24Id.
25Id.
2629 P.3d 887 (Colo. 2001).
27Id. at 902.
28Id.
29Id.
30Rogers, at 906.
31Other states that have rejected the “at the well” rule include Arkansas, Oklahoma, Kansas and West Virginia. Bice, supra, at 501 (citing Keeling & Gillespie, supra, at 51; Wheeler, supra, at 10).
32For an in-depth analysis of the Court’s decision in Rogerssee Pierce, supra, at 358-364; see also Martin & Kramer,supra, at § 645.

Proceeds from Production: You Have to Know When to Hold ‘Em

Once an oil or gas well has been drilled and begins producing, one of the critical title decisions that a landman or division order analyst must make is when to hold proceeds in suspense. Most oil and gas producing states have a statute requiring that proceeds be paid to owners within a set amount of time after the date of first production or a penalty is imposed on the operator.1 If it is determined by a court or administrative agency that proceeds were not timely paid and were instead held in suspense improperly, the penalty on the operator can be imposed retroactively and can be substantial.2

As an initial matter, it is important to distinguish between proceeds that are not paid because they are suspended and proceeds that are not paid because the owner cannot be located to receive the payment. In the event an owner entitled to proceeds cannot be located, the proceeds are technically deemed unclaimed, not suspended. If the last address of record for the payee is no longer current, the operator is required to conduct an inquiry reasonably calculated to locate the owner. This should include a review of both traditional and online databases. Evidence of this search should be maintained in case there is a future challenge. If the owner remains unlocatable after completing a diligent search, the proceeds should be treated as unclaimed and the ultimate disposition of the funds will be governed by the unclaimed property statutes within the state of the last known address. Suspended funds, on the other hand, are not subject to the unclaimed property statute and it is not uncommon for suspense accounts to continue to accrue proceeds for many years. It is also possible to have proceeds attributable to an owner who are both in suspense and are unclaimed. This is often the case for unlocatable heirs or devisees of a decedent when there is no completed probate proceeding. In this case, because the proceeds are subject to potential multiple claims, they are suspended until the probate action is concluded and then, if the interest is vested but the owner is unlocatable, the proceeds become unclaimed property. We note that it is also possible for an owner to change from unlocatable to suspended. For example, if further research discloses that a payee is deceased, the proceeds should then be held in suspense until the necessary curative is recorded to properly vest title in the decedent’s heirs or devisees.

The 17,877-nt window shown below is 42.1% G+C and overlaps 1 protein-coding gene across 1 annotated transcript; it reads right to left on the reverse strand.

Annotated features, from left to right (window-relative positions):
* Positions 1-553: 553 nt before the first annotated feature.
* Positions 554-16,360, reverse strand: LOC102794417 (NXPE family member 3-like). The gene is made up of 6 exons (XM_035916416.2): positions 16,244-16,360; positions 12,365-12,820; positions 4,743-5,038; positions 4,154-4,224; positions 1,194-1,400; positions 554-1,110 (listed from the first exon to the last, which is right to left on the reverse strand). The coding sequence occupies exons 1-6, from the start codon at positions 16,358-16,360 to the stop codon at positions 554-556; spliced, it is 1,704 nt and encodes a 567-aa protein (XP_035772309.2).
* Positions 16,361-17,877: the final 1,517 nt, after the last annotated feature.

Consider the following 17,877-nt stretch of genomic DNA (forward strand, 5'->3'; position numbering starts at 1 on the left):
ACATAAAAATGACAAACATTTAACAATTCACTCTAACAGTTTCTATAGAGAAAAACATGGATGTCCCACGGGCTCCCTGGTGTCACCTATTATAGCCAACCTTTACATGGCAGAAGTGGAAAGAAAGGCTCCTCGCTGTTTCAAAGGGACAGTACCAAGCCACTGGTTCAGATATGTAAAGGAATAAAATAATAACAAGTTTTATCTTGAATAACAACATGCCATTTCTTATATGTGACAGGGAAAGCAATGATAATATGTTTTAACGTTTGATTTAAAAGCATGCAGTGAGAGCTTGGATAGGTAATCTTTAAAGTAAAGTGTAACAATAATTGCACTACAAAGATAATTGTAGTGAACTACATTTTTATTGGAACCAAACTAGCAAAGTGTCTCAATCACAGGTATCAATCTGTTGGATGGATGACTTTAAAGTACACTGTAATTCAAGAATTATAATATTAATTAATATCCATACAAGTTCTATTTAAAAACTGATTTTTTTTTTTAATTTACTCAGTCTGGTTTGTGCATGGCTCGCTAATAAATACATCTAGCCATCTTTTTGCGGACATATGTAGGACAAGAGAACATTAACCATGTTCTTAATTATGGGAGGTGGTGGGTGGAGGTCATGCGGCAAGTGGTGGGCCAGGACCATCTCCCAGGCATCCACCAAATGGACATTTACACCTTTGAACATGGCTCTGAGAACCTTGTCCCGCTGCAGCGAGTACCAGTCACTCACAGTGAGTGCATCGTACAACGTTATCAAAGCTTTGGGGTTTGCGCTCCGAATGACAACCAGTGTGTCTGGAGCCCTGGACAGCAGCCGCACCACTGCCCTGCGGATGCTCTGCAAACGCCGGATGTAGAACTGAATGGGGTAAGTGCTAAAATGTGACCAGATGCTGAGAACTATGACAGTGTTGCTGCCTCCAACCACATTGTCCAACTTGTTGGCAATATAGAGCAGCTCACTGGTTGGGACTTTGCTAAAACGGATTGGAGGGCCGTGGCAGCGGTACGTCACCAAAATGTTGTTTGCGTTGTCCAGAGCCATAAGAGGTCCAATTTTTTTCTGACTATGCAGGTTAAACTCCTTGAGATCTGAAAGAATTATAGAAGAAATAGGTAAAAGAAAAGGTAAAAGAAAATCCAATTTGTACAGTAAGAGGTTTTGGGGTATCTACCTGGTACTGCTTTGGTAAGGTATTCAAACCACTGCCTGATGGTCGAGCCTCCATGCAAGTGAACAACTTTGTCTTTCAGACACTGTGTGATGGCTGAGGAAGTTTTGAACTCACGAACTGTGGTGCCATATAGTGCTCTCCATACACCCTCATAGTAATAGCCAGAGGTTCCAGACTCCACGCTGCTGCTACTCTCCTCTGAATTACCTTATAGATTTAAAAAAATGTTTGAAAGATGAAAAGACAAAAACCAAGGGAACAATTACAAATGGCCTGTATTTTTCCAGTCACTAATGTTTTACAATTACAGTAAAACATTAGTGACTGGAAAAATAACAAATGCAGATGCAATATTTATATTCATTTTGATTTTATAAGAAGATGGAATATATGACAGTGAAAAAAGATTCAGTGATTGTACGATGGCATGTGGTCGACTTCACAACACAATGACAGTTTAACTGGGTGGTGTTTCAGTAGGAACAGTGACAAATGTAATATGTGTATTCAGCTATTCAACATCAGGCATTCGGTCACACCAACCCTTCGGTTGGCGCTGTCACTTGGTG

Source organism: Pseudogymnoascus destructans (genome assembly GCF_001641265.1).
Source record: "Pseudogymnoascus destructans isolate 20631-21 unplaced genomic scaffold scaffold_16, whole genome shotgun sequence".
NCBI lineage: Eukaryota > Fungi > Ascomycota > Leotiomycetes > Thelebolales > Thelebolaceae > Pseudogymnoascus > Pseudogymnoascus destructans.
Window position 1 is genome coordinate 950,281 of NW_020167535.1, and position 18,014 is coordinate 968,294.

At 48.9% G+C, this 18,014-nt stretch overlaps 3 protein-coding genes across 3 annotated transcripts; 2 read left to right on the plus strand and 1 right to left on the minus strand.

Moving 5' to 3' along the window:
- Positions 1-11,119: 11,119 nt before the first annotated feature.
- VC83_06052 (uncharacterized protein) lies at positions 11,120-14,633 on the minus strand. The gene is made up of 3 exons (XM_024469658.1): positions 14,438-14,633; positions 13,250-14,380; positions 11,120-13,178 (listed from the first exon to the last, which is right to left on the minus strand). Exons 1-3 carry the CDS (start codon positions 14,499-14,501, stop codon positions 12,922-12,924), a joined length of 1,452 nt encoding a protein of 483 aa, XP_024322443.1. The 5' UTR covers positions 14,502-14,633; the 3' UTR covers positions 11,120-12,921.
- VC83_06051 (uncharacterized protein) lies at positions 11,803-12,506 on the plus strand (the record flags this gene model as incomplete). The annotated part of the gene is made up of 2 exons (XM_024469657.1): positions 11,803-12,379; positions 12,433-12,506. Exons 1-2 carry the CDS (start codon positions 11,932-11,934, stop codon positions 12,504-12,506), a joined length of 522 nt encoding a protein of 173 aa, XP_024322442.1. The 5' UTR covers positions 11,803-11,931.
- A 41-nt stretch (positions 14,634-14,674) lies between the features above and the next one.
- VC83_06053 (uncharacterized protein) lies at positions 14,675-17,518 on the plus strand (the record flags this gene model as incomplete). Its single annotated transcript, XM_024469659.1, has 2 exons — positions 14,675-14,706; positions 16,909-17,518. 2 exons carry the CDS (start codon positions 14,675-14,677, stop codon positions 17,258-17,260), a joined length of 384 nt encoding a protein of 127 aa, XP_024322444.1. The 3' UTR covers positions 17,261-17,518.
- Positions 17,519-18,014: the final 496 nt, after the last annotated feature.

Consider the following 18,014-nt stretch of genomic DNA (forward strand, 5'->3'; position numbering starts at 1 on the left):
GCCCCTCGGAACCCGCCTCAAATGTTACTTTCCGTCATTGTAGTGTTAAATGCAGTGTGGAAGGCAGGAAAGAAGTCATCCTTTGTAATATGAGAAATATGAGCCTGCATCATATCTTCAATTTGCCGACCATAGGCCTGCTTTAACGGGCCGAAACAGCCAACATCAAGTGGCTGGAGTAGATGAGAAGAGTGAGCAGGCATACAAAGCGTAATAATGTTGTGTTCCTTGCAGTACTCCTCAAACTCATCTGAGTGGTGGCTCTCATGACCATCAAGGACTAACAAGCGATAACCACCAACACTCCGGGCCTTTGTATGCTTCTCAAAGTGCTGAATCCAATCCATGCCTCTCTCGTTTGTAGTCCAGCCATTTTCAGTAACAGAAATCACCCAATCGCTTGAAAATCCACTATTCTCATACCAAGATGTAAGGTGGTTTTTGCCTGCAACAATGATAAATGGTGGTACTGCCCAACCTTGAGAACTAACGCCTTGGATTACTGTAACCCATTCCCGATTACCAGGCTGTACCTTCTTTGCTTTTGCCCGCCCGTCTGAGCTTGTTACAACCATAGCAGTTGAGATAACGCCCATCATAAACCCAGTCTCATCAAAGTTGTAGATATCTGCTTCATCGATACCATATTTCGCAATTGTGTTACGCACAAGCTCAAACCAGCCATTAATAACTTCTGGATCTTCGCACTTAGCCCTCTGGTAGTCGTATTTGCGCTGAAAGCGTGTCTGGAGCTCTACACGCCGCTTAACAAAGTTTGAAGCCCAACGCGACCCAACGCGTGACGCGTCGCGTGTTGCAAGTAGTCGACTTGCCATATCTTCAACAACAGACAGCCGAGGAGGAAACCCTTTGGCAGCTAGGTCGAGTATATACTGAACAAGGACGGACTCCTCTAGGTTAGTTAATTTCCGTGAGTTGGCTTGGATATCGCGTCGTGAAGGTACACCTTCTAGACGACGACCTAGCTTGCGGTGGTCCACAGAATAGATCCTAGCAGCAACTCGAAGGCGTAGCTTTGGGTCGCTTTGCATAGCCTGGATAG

An operator may choose to obtain a division order title opinion to assist it in confirming the title of the owners, locating the last address of record for the owners, and making the decision for which owners, if any, to hold proceeds in suspense. Several oil and gas producing states provide a measure of legal protection to an operator if it acts in accordance with a title opinion when deciding to suspend proceeds.3

One recent decision from North Dakota highlights the potential danger in making the decision to suspend proceeds. In the unreported decision of Tank v. Burlington Res. Oil and Gas Co., LP,4 the U.S. District Court ruled that an operator unjustifiably held in suspense the proceeds payable to a royalty owner whose mineral interest was subject to an existing mortgage that predated the oil and gas lease. First, the title attorney indicated that that there was a risk in having the lease invalidated upon a foreclosure and required a subordination of the mortgage to the lease. Second, because the mortgage contained what appeared to be an absolute assignment of production proceeds, the title attorney indicated that confirmation should be made as to who should receive the proceeds. Both of the requirements appear to be reasonably necessary to protect the operator from potential liability. The court, however, determined that neither issue qualified as an “existing” dispute that justified holding the proceeds in suspense. As to the presence of the existing mortgage, the court said that until there was an actual foreclosure there was no title dispute. As to the uncertainty of which party was entitled to receive proceeds, the court said that a determination should have been made based on the records and a check cut to someone.